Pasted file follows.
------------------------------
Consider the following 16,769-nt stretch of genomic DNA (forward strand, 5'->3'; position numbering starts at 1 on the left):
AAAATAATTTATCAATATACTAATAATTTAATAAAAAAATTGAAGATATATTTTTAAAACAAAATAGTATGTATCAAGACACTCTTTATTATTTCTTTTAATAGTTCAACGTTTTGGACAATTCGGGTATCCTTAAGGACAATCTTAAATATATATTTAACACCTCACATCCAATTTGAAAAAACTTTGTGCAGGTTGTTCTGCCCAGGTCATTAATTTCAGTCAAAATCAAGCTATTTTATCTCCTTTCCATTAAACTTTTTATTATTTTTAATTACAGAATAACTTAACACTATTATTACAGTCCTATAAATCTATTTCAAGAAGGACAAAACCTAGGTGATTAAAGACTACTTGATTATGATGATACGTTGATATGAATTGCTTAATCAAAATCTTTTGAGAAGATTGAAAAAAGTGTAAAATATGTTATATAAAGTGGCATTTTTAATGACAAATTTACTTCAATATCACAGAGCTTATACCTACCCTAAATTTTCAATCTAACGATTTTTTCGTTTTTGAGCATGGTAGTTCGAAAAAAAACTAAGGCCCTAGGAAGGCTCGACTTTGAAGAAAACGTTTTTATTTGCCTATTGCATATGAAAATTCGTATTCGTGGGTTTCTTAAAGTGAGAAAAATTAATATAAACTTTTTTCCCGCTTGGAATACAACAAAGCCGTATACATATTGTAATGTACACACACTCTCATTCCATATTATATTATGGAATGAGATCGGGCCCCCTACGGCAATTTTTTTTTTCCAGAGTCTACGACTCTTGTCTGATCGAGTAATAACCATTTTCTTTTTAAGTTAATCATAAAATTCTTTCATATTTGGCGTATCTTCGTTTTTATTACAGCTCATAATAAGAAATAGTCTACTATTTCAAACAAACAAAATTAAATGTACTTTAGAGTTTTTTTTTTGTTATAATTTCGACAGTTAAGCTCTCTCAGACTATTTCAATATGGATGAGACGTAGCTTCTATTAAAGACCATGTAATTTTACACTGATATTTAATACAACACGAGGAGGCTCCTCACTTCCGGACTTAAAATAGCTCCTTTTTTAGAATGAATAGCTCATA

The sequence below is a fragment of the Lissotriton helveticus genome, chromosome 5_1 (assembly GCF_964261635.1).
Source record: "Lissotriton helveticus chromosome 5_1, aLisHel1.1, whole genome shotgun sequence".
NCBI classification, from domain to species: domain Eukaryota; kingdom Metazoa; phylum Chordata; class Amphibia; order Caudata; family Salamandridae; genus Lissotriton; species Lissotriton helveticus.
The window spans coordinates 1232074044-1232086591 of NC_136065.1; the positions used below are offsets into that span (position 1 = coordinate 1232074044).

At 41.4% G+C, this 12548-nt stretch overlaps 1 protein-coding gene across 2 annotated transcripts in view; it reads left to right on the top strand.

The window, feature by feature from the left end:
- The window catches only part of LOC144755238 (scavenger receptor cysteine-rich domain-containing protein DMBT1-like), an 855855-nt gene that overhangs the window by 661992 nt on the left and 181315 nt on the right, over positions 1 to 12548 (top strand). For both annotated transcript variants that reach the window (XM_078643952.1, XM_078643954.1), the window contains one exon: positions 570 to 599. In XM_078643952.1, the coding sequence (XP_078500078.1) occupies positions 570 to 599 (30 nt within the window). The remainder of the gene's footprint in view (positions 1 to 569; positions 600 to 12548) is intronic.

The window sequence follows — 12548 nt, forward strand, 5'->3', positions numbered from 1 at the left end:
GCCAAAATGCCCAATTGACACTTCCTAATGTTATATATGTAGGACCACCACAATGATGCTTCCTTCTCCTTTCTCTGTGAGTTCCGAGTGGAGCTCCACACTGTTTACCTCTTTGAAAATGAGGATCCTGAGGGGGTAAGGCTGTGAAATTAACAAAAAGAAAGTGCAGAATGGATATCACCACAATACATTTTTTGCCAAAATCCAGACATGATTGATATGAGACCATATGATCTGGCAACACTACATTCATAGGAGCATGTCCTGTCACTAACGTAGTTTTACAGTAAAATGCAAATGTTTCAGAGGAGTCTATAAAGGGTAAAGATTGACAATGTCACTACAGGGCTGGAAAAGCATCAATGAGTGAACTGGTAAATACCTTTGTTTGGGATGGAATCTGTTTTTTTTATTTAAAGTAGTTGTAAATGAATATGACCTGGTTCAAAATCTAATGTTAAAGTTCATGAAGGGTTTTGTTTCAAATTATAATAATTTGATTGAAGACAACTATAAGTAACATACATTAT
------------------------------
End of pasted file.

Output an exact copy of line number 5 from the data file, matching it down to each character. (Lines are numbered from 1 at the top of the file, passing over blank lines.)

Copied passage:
NCBI classification, from domain to species: domain Eukaryota; kingdom Metazoa; phylum Chordata; class Amphibia; order Caudata; family Salamandridae; genus Lissotriton; species Lissotriton helveticus.